We all have our own ideas about what constitutes obscenity.

Congress, FCC Focus on Pay Television Indecency

Senate Commerce Committee Chairman John McCain urged cable and satellite companies to offer parents the ability to pick and choose what channels they get so they can protect their children from violence, sex and profanity, an idea that resonated with other lawmakers and regulators.


But lawmakers also heard that federal power to enforce decency standards on subscription cable and satellite service was limited compared to material on the public broadcast airwaves.

"It seems interesting that we say ... if it's on just a higher channel number, which you can get just by clicking your channel changer, we're going to ignore it and not pay attention to it," Sen. John Breaux, a Louisiana Democrat, said.

"We ought to look at the whole spectrum of what we get over our televisions," he said.

Suicide Car Bomb Kills 47 at Iraqi Army Center [Rumsfeld says it's just human nature.]

A suicide car bomb killed 47 people at an army recruitment center in Baghdad Wednesday, taking the death toll to about 100 in two attacks on Iraqis working with the U.S. occupation forces within 24 hours.

9/11 Panel to Access to Edited Memos [emphasis mine]

The federal commission investigating the Sept. 11 attacks will get greater access to classified intelligence briefings prepared for President Bush under an agreement announced Tuesday with the White House.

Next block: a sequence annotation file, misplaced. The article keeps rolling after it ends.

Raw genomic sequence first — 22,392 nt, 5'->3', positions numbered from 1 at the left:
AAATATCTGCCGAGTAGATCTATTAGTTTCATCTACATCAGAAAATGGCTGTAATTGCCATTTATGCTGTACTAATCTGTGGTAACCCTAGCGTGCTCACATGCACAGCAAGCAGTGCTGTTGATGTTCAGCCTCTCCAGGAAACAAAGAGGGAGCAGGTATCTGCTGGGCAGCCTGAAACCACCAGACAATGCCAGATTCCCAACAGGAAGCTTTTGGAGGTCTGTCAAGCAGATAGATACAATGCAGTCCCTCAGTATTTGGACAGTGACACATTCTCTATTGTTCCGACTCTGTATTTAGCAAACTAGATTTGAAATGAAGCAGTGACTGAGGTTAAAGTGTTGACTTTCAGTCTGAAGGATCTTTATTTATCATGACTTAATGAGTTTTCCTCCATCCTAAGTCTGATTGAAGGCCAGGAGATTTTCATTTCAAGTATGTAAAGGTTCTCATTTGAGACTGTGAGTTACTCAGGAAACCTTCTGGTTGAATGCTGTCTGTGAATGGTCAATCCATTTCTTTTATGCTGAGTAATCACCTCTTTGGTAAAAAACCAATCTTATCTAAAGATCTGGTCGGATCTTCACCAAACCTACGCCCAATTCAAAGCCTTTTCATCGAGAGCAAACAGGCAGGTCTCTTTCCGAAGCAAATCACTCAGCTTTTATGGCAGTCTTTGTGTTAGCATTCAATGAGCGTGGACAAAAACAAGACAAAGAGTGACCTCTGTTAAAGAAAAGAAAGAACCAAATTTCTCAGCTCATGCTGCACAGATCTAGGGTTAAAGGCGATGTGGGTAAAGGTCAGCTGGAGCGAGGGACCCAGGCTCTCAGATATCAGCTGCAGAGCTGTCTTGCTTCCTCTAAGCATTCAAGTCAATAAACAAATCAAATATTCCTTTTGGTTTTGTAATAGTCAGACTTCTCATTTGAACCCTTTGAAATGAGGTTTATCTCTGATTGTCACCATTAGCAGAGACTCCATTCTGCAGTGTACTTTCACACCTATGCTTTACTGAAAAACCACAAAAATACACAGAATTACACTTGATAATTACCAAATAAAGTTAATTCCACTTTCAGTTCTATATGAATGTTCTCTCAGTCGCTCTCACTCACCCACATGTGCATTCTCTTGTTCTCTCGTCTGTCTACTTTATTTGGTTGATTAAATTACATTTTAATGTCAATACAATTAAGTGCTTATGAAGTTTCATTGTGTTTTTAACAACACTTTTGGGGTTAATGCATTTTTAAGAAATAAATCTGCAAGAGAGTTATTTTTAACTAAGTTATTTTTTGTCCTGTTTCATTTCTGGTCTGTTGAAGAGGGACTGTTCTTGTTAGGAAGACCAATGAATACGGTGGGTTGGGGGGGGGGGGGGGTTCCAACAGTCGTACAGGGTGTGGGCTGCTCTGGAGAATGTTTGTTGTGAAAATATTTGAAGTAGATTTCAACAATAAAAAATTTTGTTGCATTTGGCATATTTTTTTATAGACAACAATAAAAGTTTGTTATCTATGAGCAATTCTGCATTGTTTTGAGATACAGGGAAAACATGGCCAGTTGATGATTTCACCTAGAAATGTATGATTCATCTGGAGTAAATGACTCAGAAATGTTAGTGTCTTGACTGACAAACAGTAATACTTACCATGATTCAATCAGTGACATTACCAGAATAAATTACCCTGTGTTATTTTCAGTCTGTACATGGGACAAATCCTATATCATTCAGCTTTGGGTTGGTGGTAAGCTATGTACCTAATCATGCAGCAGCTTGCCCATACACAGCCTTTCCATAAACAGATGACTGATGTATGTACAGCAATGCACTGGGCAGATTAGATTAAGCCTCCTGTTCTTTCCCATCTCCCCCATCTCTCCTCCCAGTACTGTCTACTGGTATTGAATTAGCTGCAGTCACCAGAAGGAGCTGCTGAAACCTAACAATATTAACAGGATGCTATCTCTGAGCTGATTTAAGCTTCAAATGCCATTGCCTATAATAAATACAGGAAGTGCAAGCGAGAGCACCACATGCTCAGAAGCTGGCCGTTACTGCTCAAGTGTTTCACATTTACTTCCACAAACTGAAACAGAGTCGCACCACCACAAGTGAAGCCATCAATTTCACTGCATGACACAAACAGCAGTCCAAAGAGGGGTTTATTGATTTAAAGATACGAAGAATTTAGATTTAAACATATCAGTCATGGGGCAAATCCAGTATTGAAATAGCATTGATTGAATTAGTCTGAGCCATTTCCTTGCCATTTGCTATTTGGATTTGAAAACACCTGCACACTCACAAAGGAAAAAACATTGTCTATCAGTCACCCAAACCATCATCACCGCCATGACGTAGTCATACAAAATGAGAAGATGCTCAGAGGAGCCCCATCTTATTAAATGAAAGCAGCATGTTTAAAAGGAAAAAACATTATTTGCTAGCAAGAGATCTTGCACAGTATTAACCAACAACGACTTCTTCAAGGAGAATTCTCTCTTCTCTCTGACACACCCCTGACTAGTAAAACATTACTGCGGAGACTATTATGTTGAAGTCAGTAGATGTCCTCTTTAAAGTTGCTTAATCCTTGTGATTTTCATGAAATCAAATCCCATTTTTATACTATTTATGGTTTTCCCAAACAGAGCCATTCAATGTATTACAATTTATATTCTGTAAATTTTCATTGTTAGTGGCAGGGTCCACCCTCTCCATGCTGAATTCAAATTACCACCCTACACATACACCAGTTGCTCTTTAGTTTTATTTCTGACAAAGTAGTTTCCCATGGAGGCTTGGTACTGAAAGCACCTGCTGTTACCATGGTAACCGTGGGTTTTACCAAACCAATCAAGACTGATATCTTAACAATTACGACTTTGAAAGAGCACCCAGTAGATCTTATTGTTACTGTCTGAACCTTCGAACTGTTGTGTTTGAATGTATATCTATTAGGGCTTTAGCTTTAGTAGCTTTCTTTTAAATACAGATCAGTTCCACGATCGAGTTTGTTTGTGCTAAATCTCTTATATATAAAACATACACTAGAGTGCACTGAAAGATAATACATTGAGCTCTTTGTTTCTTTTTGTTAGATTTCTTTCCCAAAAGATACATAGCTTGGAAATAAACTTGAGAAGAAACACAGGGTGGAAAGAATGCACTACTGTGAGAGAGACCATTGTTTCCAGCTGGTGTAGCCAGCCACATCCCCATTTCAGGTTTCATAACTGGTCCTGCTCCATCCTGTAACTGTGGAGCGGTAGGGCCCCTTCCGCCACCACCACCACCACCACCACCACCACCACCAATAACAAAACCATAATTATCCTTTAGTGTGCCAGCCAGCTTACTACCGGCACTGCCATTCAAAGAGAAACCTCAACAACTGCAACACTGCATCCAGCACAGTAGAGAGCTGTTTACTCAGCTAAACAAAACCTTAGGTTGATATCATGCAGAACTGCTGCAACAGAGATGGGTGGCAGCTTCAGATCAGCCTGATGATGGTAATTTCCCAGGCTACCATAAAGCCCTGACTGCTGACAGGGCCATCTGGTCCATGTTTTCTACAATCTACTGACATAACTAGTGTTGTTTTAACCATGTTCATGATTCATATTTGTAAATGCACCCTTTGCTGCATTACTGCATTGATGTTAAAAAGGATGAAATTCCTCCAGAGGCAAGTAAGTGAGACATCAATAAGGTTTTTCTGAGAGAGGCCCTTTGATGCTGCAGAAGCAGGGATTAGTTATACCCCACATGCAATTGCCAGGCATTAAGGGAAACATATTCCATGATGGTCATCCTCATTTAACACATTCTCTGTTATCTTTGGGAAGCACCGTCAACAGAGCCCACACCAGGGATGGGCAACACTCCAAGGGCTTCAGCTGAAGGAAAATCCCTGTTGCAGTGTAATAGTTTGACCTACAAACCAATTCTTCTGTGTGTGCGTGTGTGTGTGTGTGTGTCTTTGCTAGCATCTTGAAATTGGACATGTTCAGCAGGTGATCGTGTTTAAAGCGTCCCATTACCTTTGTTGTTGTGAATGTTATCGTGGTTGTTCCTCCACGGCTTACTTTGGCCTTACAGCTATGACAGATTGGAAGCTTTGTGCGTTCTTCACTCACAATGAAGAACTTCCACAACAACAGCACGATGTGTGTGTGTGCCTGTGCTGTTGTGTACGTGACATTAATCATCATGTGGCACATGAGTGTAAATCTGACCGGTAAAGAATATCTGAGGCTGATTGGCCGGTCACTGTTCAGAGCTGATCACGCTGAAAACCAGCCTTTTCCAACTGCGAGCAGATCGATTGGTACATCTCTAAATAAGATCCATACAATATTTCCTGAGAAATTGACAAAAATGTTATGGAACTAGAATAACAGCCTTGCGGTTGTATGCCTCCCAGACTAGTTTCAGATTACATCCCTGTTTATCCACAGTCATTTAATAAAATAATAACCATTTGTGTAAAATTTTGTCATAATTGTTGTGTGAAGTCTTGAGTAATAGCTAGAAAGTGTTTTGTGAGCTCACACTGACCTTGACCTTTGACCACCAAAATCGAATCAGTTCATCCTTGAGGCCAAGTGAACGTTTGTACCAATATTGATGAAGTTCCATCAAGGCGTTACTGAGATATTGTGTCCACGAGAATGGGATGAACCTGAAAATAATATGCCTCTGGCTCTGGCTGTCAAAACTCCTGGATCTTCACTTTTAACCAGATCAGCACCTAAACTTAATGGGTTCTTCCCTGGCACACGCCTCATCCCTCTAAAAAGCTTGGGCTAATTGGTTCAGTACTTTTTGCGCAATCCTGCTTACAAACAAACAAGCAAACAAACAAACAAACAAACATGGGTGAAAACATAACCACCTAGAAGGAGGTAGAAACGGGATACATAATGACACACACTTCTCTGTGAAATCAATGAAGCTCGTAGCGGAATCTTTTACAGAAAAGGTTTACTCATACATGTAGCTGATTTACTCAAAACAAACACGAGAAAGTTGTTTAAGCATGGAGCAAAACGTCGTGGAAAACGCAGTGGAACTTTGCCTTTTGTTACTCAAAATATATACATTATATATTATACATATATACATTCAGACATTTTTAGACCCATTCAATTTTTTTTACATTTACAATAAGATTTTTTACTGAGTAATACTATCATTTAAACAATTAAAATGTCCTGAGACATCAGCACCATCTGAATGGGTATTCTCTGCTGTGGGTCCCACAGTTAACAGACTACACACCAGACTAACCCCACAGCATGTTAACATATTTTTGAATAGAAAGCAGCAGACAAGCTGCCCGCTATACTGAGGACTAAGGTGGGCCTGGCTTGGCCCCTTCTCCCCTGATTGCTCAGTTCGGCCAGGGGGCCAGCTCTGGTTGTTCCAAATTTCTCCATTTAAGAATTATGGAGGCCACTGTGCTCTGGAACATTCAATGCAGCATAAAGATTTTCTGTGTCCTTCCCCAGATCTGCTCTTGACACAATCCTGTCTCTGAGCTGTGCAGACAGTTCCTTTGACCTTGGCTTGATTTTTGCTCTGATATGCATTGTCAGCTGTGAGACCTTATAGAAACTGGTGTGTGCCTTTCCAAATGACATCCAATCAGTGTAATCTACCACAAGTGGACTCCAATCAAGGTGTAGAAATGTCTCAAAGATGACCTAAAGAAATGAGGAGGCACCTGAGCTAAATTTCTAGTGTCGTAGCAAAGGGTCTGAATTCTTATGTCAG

The 10-member, bipartisan panel had been barred from reviewing notes taken by three commissioners and the commission's executive director, Philip Zelikow, who reviewed the data in December but couldn't take the summaries with them. Under the agreement, the entire commission were allowed to read versions of the summaries that were edited by the White House.

White House lied about Al Quaeda Nuclear Plant Threat

The White House stepped back from a high-profile assertion by President Bush, in his January 2002 State of the Union Address, that U.S. forces had uncovered evidence of a potential attack against an American nuclear facility.

In the speech, Mr. Bush warned of a terrorist threat to the nation, saying that the U.S. had found "diagrams of American nuclear power plants" in Afghanistan.

Coming just months after the Sept. 11 terrorist attacks -- and as U.S. forces were on the hunt for al Qaeda in Afghanistan -- the statement was offered as evidence of the depth of antipathy among Islamic extremists, and of "the madness of the destruction they design."

"Our discoveries in Afghanistan confirmed our worst fears," Mr. Bush told Congress and the nation in the televised speech. He said "we have found" diagrams of public water facilities, instructions on how to make chemical arms, maps of U.S. cities and descriptions of U.S. landmarks, in addition to the nuclear-plant plans.

Monday night, the White House defended the warnings about Islamic extremist intentions, but said the concerns highlighted by Mr. Bush were based on intelligence developed before and after the Sept. 11 attacks, and that no plant diagrams were actually found in Afghanistan. "There's no additional basis for the language in the speech that we have found," a senior administration official said.

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